Settlers in early Douglas County adhered to sentiments consistent with those across the United States. National conversations in the years before and during Colorado’s admission to the Union painted a skewed picture of indigenous peoples, partly in order to justify the claiming of the continent. Journalist John O’Sullivan coined the term “Manifest Destiny” in an 1845 article advocating for the annexation of the Oregon Territory:

 

“And that claim is by the right of our Manifest Destiny to overspread and to possess the whole of the continent which Providence has given us for the development of the great experiment of liberty and federated self-government entrusted to us.”

 

Progress & Property

American Progress, painted by John Gast in 1872, remains the archetypal image of Manifest Destiny.

White Americans in the 19th century took this to heart, believing that Westward expansion; the development of agriculture, industry, and resource extraction; and the assimilation of nonwhite peoples were sacred rights and godly duties. Sensationalized, one-sided, and sometimes downright untruthful news articles highlighting indigenous-settler hostilities further perpetuated the archetype of the “savage Indian” across the nation.

Like in other parts of the west, homesteaders had their own reasons to subscribe to racist notions. The Homestead Act of 1862 entitled any American to 160 acres of land on the condition they settle and “improve” it for a period of five years. This meant that indigenous peoples living in the west became obstacles to settlers’ homesteading aspirations. Naturally, indigenous peoples resisted what they viewed as invasion. Settlers viewed their resistance as barbaric aversion to civilization, holding fast to convictions that private property trumps thousands of years of indigenous semi-nomadic lifestyle. These concepts played out in Douglas County as the traditional hunter-gathering lifestyle of local indigenous bands conflicted with white models of property ownership and development.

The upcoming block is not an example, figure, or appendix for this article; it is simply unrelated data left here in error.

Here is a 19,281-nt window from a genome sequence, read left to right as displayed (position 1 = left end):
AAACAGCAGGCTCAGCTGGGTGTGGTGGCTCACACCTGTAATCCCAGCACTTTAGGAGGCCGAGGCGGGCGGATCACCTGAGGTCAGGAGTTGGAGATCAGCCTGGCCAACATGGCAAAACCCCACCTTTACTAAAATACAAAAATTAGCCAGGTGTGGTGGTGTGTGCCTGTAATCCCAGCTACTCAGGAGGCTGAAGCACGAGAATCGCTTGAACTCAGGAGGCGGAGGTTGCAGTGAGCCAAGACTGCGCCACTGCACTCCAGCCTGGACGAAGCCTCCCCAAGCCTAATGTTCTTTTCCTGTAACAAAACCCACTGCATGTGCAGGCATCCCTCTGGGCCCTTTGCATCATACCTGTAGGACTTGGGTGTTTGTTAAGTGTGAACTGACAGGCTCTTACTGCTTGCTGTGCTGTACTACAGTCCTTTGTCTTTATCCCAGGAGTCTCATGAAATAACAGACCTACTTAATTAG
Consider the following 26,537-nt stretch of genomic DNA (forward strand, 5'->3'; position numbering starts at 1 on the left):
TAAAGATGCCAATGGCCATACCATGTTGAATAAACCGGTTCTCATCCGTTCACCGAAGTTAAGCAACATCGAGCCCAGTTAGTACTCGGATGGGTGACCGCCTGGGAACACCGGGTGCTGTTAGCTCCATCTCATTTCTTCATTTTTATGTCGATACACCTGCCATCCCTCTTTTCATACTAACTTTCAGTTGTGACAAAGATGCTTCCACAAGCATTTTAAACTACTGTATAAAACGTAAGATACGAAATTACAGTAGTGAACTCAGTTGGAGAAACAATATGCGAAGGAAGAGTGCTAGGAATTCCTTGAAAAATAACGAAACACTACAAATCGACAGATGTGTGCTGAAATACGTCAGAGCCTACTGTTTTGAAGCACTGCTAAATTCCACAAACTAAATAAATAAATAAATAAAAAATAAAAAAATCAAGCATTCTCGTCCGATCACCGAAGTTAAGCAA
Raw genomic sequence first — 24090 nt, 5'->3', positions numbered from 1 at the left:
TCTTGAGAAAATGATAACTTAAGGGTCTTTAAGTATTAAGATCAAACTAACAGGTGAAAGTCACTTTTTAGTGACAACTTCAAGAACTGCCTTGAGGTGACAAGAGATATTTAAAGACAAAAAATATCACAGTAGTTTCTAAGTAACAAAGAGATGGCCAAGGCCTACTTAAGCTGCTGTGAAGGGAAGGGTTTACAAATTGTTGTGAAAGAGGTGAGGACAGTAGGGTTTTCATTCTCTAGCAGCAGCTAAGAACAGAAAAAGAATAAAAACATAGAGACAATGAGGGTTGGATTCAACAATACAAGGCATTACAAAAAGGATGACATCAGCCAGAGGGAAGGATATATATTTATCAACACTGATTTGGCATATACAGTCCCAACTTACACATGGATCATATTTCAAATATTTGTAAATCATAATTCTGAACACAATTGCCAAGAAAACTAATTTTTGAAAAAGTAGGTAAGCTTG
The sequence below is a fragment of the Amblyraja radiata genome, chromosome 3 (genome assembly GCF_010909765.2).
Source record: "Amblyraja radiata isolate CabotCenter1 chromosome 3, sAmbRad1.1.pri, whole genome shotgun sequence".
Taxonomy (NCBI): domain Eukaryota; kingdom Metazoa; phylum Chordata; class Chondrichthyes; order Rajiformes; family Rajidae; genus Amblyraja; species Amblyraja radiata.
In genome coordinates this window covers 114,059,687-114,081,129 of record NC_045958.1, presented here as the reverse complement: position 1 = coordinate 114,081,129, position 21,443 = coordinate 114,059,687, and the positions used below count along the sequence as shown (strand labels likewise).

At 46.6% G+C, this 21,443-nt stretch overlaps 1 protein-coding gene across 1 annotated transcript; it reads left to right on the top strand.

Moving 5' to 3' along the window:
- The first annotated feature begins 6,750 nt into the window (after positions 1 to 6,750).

Some settlers did not recognize the broader political context surrounding relations between indigenous peoples and the U.S. government. Intertribal conflict, confused treaty negotiations, failure to adhere to tenets of completed treaties, murders of tribal elders, deliberate destruction of bison herds, and other strains on hunter-gathering practices all contributed to flaring tensions between settlers and indigenous peoples. Although each band responded differently to these tensions, settlers tended to hold all indigenous peoples accountable for the actions of one group or individual. Both peace-seeking and hostile groups faced the same consequences.

 

Daniel C. Oakes, Denver Public Library Digital Collections, Z-4893.
Petition for Ute removal by Douglas County residents. Rocky Mountain News, Sept. 2, 1867, page 1.

One scenario near Perry Park highlights the diversity of indigenous response to homesteaders. In 1867, a group of settlers near the present-day Larkspur area petitioned Indian agent and pioneer Daniel C. Oakes for the removal of Utes from Colorado, stating that they had “become so annoying and troublesome, that it is impossible to endure their impudence and audacity any longer.” (Daily Rocky Mountain News, Sept. 2, 1867, page 1, “A Petition for the Removal of Plum Creek”) Less than a year later, when a small band described as Cheyenne or Arapaho attacked local whites, five Ute men joined settler Pete Brannan (who had signed the petition for their removal) in tracking the raiders. Another unidentified indigenous man, who lived with the Langley family, guarded their wagon during their escape to a nearby fort.